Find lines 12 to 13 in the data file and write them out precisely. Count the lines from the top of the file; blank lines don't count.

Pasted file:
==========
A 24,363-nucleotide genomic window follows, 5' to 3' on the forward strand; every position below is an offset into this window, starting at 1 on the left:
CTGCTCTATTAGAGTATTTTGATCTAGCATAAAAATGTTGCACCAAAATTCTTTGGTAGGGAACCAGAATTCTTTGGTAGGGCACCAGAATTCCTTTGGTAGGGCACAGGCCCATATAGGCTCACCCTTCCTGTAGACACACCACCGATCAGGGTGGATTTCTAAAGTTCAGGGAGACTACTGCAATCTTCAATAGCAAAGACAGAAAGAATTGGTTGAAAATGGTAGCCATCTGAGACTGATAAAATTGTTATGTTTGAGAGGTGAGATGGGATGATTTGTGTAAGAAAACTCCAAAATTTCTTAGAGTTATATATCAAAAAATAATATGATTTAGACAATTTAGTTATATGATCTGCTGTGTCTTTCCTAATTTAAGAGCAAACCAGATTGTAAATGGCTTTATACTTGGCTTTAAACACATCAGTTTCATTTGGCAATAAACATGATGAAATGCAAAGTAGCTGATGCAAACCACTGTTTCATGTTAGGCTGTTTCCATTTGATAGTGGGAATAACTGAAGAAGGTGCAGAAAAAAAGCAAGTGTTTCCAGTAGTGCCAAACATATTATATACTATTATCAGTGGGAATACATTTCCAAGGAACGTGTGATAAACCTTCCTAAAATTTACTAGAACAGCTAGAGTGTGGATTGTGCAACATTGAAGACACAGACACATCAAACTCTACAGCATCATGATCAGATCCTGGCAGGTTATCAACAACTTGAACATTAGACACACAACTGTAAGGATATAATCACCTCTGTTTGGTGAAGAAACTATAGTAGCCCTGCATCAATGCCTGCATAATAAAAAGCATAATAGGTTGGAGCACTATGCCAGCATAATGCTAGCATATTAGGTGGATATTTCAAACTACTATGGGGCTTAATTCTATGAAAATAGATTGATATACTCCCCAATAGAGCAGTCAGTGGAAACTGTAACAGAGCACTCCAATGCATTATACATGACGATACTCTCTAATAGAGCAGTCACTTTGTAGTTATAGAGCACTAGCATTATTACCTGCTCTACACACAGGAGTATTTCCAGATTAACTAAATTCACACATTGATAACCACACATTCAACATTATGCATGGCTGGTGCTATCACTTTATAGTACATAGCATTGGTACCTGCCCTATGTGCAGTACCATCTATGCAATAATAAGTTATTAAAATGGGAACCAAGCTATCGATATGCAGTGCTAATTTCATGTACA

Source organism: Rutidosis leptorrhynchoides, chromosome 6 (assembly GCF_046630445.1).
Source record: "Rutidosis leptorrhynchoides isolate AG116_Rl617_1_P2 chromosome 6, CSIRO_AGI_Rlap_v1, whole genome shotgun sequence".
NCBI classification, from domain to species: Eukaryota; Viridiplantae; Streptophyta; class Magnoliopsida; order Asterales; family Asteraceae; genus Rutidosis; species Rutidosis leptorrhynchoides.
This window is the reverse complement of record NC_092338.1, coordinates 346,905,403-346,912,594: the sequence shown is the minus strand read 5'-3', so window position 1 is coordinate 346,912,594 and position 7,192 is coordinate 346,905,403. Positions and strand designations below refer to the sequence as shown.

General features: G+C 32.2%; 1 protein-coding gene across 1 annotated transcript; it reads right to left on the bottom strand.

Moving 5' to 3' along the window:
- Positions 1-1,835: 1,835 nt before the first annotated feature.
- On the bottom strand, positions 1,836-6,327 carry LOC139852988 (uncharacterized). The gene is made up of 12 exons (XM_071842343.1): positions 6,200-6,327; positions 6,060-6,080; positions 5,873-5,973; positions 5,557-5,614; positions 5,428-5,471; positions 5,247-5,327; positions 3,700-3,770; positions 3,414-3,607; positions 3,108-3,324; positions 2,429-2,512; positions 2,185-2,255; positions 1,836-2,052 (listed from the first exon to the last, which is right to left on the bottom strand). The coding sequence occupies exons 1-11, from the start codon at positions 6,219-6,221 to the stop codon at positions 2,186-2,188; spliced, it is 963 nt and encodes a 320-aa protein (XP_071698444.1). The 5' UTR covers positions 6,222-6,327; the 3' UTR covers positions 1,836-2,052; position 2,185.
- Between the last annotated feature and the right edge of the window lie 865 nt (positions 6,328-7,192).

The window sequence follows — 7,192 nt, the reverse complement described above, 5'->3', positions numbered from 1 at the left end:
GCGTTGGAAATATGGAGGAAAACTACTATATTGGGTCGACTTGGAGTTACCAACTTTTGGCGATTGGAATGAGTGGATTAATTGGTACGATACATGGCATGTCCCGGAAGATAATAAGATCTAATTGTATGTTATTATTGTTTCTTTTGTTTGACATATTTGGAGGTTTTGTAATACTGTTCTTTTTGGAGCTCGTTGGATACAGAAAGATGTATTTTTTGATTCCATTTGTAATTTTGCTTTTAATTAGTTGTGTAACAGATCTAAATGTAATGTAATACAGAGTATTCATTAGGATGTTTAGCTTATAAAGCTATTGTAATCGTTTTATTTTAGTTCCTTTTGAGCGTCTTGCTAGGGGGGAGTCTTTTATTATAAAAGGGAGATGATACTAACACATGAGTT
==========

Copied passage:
The window sequence follows — 7,192 nt, the reverse complement described above, 5'->3', positions numbered from 1 at the left end:
GCGTTGGAAATATGGAGGAAAACTACTATATTGGGTCGACTTGGAGTTACCAACTTTTGGCGATTGGAATGAGTGGATTAATTGGTACGATACATGGCATGTCCCGGAAGATAATAAGATCTAATTGTATGTTATTATTGTTTCTTTTGTTTGACATATTTGGAGGTTTTGTAATACTGTTCTTTTTGGAGCTCGTTGGATACAGAAAGATGTATTTTTTGATTCCATTTGTAATTTTGCTTTTAATTAGTTGTGTAACAGATCTAAATGTAATGTAATACAGAGTATTCATTAGGATGTTTAGCTTATAAAGCTATTGTAATCGTTTTATTTTAGTTCCTTTTGAGCGTCTTGCTAGGGGGGAGTCTTTTATTATAAAAGGGAGATGATACTAACACATGAGTT